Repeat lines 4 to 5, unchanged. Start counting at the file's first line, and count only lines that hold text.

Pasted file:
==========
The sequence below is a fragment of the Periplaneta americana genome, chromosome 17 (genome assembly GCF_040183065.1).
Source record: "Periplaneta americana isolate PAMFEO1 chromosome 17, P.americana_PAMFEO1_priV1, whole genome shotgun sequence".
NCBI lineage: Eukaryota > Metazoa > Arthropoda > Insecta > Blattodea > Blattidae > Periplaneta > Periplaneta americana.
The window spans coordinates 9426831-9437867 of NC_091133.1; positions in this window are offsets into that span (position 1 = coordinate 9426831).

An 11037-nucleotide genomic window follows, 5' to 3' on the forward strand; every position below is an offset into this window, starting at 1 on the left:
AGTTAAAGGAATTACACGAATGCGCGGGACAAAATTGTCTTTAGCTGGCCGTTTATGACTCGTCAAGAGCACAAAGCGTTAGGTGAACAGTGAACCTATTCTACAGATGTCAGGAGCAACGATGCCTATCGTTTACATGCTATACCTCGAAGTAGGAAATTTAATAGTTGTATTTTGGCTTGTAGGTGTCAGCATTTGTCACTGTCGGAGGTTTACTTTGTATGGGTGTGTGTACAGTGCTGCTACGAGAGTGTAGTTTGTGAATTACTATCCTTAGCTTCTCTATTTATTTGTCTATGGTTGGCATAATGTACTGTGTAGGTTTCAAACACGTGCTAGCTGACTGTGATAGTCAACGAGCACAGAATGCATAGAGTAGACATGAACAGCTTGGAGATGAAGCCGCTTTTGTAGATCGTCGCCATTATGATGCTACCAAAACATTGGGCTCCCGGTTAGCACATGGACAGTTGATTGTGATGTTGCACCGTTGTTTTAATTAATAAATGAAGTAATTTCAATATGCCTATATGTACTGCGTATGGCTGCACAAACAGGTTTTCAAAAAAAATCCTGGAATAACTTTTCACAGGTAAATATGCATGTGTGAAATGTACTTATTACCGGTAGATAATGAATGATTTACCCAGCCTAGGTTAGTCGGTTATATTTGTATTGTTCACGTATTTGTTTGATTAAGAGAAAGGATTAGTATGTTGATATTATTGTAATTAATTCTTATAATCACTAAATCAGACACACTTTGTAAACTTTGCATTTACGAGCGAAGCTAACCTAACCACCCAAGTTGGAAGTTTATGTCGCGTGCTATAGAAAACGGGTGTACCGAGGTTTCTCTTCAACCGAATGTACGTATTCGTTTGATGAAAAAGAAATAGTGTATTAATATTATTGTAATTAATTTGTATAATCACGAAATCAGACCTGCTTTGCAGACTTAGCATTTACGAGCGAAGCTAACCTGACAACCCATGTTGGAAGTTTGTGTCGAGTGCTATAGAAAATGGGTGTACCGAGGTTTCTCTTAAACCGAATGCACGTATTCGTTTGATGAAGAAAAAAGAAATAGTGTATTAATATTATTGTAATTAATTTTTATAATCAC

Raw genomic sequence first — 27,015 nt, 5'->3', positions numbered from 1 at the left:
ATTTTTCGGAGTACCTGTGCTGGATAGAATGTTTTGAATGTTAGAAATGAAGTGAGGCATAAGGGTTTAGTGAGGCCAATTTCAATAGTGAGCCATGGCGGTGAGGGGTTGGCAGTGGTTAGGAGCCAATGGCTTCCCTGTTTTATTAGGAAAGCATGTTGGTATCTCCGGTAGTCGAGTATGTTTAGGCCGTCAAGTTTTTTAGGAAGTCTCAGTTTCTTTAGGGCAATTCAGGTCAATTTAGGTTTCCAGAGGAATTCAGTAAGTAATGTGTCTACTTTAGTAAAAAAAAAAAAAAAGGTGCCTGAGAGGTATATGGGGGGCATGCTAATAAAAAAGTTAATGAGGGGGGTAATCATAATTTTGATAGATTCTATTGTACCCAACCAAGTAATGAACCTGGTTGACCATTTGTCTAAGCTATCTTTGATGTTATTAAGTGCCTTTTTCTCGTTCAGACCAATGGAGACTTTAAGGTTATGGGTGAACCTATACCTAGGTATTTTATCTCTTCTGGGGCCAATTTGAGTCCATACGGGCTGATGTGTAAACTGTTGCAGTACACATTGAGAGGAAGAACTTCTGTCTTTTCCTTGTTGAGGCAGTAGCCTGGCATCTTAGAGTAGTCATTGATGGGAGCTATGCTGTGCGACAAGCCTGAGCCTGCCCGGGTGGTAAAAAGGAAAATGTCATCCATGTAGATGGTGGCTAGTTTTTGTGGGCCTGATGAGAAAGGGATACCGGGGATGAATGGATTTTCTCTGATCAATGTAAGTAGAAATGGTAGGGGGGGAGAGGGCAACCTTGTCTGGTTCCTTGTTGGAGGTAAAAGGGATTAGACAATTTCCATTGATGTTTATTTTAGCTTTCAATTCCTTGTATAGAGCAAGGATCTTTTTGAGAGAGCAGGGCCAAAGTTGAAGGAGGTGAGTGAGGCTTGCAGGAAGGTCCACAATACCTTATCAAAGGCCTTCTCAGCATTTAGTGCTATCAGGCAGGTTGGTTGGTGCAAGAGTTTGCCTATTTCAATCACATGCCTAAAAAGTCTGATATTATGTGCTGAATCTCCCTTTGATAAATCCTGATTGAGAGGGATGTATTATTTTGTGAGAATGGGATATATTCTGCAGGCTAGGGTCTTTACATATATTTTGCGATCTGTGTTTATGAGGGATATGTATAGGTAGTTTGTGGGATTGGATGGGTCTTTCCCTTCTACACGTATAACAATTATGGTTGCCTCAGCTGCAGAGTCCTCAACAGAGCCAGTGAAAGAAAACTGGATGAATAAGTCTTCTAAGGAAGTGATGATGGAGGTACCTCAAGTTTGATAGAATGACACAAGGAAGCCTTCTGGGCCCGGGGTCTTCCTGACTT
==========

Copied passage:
The window spans coordinates 9426831-9437867 of NC_091133.1; positions in this window are offsets into that span (position 1 = coordinate 9426831).

An 11037-nucleotide genomic window follows, 5' to 3' on the forward strand; every position below is an offset into this window, starting at 1 on the left: